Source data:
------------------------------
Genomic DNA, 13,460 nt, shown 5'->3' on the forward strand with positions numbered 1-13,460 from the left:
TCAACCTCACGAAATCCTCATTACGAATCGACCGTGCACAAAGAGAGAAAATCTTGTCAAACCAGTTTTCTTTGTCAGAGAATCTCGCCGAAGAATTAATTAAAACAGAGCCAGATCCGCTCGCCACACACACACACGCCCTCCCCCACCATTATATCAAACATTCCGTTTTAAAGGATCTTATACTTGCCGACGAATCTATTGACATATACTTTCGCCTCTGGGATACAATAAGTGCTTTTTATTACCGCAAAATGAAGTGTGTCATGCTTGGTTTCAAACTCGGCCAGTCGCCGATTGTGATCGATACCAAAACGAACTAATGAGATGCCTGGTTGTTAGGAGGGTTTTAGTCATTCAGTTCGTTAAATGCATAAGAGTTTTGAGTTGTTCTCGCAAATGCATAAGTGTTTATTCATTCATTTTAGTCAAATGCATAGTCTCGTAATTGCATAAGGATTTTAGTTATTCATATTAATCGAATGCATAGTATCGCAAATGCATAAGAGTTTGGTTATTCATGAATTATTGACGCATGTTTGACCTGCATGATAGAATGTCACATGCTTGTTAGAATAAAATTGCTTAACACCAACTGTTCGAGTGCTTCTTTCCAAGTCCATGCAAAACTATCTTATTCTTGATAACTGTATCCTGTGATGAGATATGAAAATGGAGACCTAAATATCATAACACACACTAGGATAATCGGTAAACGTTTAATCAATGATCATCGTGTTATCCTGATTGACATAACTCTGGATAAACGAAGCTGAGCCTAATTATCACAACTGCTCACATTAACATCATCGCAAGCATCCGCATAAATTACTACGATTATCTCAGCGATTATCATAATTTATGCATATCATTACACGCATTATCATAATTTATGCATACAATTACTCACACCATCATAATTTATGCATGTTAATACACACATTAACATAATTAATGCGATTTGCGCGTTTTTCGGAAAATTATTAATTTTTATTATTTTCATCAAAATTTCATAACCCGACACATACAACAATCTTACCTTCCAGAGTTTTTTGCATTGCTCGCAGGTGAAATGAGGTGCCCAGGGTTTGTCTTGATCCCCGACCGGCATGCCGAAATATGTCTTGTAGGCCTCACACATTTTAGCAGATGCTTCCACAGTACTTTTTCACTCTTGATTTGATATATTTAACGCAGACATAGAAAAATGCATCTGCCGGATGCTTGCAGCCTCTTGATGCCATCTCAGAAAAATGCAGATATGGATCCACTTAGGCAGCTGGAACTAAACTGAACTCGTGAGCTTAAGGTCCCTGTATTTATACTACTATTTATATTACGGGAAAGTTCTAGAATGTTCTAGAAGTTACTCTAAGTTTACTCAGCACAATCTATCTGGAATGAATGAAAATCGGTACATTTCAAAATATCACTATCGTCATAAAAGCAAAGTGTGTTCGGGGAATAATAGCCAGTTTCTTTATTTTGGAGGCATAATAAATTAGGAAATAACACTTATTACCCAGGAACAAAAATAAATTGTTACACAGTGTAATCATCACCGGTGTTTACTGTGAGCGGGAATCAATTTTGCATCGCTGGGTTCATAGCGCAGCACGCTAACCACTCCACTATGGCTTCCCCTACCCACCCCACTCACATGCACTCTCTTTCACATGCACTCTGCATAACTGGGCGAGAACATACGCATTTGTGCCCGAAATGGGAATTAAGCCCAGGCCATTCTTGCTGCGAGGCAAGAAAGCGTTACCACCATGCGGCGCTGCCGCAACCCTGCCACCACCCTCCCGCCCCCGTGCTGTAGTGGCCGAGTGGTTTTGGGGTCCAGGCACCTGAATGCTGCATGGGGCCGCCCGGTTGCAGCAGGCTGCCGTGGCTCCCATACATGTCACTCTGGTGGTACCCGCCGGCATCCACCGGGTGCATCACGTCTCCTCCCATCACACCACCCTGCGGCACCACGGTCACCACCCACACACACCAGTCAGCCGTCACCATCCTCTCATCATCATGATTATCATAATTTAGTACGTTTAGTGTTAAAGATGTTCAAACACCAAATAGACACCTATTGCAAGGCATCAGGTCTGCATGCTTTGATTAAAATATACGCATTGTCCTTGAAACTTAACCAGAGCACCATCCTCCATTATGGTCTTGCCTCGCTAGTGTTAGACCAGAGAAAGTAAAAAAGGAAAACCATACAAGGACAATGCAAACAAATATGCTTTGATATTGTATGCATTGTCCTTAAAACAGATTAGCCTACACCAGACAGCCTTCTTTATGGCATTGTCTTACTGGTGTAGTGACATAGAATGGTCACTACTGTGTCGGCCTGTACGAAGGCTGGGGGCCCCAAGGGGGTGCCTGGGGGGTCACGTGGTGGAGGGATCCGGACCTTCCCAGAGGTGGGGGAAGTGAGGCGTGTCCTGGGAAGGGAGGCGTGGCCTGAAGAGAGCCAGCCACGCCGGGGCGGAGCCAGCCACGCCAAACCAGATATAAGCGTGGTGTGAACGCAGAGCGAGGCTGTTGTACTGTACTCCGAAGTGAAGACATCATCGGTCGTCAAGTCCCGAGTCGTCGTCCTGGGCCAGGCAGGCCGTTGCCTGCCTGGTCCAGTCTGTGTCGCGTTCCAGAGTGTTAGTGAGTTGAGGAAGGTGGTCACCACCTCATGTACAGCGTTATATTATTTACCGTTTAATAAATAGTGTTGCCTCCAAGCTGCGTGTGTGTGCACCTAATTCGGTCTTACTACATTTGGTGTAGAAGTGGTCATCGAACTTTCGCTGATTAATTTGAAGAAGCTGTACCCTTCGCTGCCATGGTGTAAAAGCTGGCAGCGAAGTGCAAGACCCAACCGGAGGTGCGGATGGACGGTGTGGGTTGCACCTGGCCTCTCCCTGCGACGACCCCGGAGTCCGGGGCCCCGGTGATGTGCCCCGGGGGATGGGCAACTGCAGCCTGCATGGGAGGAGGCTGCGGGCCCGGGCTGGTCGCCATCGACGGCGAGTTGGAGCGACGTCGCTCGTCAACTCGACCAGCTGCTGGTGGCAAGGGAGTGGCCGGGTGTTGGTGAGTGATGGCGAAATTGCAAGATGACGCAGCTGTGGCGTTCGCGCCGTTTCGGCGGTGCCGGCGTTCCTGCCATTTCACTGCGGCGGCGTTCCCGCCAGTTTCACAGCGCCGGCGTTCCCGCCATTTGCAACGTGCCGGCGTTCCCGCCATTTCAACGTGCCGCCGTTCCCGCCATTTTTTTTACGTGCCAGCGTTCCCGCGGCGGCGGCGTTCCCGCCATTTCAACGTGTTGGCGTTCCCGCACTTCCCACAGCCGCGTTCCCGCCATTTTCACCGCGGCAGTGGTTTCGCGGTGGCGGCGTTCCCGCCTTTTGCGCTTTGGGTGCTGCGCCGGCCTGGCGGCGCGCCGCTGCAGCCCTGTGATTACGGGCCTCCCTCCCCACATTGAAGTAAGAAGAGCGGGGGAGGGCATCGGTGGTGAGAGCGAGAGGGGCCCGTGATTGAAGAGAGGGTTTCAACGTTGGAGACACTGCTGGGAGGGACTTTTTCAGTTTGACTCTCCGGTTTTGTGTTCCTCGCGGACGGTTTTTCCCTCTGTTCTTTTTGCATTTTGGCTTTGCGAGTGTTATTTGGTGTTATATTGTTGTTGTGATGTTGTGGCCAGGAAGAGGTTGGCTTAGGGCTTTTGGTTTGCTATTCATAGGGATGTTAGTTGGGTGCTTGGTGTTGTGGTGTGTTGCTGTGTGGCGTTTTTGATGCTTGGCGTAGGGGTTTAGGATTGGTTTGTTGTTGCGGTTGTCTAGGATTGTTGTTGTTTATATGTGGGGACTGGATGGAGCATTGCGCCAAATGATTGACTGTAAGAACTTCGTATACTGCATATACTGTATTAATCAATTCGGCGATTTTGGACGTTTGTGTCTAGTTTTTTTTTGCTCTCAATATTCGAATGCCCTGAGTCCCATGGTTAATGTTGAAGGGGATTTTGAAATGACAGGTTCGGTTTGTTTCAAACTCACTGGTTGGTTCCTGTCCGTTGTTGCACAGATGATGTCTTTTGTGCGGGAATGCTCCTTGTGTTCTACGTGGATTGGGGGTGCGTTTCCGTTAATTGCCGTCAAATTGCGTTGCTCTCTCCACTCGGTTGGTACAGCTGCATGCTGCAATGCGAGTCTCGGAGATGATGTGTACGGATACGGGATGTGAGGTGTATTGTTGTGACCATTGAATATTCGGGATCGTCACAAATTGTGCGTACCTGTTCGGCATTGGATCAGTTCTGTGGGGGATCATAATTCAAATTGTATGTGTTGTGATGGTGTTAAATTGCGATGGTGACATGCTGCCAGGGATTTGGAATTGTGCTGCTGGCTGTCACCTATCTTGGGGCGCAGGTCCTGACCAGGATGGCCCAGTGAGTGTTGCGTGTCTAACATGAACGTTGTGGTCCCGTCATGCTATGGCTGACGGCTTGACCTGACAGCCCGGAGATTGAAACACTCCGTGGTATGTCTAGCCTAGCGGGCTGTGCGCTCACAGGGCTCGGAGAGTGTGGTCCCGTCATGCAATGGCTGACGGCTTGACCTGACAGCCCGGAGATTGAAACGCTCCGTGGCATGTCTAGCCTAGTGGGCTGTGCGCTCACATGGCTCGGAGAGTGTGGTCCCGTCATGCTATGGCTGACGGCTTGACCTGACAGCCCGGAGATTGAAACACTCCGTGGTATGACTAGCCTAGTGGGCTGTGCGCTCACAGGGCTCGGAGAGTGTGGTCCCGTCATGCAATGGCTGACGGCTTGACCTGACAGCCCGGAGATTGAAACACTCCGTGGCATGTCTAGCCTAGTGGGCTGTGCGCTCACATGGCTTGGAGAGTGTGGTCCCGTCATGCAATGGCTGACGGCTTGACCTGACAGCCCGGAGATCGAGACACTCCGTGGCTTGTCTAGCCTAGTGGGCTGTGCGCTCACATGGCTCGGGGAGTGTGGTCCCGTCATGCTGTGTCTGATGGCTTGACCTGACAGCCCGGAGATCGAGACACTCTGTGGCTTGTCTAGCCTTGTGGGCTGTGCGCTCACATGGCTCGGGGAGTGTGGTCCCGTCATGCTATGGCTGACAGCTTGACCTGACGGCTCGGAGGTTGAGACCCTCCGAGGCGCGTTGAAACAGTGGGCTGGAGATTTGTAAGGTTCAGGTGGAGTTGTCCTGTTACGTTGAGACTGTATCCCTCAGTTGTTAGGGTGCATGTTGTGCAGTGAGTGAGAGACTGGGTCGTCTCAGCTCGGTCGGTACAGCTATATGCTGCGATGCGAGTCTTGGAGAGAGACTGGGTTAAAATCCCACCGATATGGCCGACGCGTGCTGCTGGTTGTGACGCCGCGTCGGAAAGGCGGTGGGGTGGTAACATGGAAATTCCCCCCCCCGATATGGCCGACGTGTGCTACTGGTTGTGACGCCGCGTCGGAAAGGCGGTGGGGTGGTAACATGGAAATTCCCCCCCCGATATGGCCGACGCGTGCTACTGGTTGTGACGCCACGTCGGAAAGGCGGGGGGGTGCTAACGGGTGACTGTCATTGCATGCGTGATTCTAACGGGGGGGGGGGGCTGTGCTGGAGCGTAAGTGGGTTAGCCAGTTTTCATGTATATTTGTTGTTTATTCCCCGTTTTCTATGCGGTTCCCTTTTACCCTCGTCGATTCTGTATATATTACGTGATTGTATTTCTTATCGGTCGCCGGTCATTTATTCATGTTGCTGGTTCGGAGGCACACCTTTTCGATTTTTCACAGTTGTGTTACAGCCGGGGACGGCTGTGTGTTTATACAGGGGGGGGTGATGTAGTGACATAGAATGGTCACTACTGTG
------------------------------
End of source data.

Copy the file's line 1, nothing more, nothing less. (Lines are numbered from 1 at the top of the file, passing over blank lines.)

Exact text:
Genomic DNA, 13,460 nt, shown 5'->3' on the forward strand with positions numbered 1-13,460 from the left: